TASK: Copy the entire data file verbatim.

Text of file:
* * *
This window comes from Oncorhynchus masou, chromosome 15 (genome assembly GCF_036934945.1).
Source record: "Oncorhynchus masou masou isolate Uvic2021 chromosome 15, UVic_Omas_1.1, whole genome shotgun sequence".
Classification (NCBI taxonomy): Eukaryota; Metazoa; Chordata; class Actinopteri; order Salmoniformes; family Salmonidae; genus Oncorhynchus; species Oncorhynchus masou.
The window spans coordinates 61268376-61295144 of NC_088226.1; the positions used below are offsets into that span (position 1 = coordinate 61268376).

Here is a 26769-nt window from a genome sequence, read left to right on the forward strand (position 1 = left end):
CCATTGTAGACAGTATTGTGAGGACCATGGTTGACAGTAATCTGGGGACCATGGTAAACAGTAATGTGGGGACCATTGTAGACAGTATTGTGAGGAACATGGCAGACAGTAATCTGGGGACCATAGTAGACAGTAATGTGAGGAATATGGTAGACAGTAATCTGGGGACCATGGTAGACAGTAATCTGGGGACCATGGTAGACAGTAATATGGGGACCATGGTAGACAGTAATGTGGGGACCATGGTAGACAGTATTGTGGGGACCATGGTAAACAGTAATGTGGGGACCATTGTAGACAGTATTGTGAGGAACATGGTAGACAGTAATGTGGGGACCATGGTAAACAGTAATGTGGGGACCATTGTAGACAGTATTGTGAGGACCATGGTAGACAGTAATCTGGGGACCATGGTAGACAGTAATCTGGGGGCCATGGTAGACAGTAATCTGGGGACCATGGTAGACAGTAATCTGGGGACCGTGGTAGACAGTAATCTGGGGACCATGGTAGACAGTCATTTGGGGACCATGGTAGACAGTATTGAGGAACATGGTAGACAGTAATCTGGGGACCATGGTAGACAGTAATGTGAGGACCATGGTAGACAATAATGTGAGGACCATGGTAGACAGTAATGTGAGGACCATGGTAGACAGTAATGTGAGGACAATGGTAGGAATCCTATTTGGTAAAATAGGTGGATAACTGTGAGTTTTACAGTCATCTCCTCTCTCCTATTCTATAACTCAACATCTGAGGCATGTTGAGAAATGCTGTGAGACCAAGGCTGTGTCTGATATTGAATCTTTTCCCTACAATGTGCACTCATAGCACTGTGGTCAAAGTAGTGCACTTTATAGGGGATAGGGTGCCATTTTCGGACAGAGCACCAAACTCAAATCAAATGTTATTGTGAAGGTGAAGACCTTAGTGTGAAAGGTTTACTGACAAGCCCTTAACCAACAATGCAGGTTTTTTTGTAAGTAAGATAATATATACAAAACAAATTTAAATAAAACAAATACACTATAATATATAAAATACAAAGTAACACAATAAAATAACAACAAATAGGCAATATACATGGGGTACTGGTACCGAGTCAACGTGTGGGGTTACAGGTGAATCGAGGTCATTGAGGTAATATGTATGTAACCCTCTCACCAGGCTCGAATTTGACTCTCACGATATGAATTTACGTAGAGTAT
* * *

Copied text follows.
This window comes from Oncorhynchus masou, chromosome 15 (genome assembly GCF_036934945.1).
Source record: "Oncorhynchus masou masou isolate Uvic2021 chromosome 15, UVic_Omas_1.1, whole genome shotgun sequence".
Classification (NCBI taxonomy): Eukaryota; Metazoa; Chordata; class Actinopteri; order Salmoniformes; family Salmonidae; genus Oncorhynchus; species Oncorhynchus masou.
The window spans coordinates 61268376-61295144 of NC_088226.1; the positions used below are offsets into that span (position 1 = coordinate 61268376).

Here is a 26769-nt window from a genome sequence, read left to right on the forward strand (position 1 = left end):
CCATTGTAGACAGTATTGTGAGGACCATGGTTGACAGTAATCTGGGGACCATGGTAAACAGTAATGTGGGGACCATTGTAGACAGTATTGTGAGGAACATGGCAGACAGTAATCTGGGGACCATAGTAGACAGTAATGTGAGGAATATGGTAGACAGTAATCTGGGGACCATGGTAGACAGTAATCTGGGGACCATGGTAGACAGTAATATGGGGACCATGGTAGACAGTAATGTGGGGACCATGGTAGACAGTATTGTGGGGACCATGGTAAACAGTAATGTGGGGACCATTGTAGACAGTATTGTGAGGAACATGGTAGACAGTAATGTGGGGACCATGGTAAACAGTAATGTGGGGACCATTGTAGACAGTATTGTGAGGACCATGGTAGACAGTAATCTGGGGACCATGGTAGACAGTAATCTGGGGGCCATGGTAGACAGTAATCTGGGGACCATGGTAGACAGTAATCTGGGGACCGTGGTAGACAGTAATCTGGGGACCATGGTAGACAGTCATTTGGGGACCATGGTAGACAGTATTGAGGAACATGGTAGACAGTAATCTGGGGACCATGGTAGACAGTAATGTGAGGACCATGGTAGACAATAATGTGAGGACCATGGTAGACAGTAATGTGAGGACCATGGTAGACAGTAATGTGAGGACAATGGTAGGAATCCTATTTGGTAAAATAGGTGGATAACTGTGAGTTTTACAGTCATCTCCTCTCTCCTATTCTATAACTCAACATCTGAGGCATGTTGAGAAATGCTGTGAGACCAAGGCTGTGTCTGATATTGAATCTTTTCCCTACAATGTGCACTCATAGCACTGTGGTCAAAGTAGTGCACTTTATAGGGGATAGGGTGCCATTTTCGGACAGAGCACCAAACTCAAATCAAATGTTATTGTGAAGGTGAAGACCTTAGTGTGAAAGGTTTACTGACAAGCCCTTAACCAACAATGCAGGTTTTTTTGTAAGTAAGATAATATATACAAAACAAATTTAAATAAAACAAATACACTATAATATATAAAATACAAAGTAACACAATAAAATAACAACAAATAGGCAATATACATGGGGTACTGGTACCGAGTCAACGTGTGGGGTTACAGGTGAATCGAGGTCATTGAGGTAATATGTATGTAACCCTCTCACCAGGCTCGAATTTGACTCTCACGATATGAATTTACGTAGAGTAT